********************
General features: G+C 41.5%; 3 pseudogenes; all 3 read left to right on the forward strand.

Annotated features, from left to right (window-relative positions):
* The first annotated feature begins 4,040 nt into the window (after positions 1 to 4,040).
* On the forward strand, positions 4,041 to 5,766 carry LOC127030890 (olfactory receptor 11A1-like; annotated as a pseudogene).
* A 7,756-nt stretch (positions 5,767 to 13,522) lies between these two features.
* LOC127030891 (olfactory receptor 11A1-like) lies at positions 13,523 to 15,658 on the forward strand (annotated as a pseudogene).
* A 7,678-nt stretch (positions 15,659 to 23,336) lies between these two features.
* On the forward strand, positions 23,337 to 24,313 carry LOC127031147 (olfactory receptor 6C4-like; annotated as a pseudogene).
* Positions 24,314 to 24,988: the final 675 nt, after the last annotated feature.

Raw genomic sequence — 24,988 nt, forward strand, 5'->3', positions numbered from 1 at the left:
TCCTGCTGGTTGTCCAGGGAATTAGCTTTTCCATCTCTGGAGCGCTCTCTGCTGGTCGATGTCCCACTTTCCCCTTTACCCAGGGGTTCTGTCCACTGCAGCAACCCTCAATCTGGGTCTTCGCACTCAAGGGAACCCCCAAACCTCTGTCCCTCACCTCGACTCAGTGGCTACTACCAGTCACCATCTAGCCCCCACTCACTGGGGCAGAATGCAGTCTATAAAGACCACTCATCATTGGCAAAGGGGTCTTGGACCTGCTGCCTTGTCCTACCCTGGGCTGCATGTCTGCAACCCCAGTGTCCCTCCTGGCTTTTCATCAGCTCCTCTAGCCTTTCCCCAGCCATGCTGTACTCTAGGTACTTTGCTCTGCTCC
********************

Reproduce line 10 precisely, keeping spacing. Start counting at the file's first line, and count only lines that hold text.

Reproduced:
Raw genomic sequence — 24,988 nt, forward strand, 5'->3', positions numbered from 1 at the left: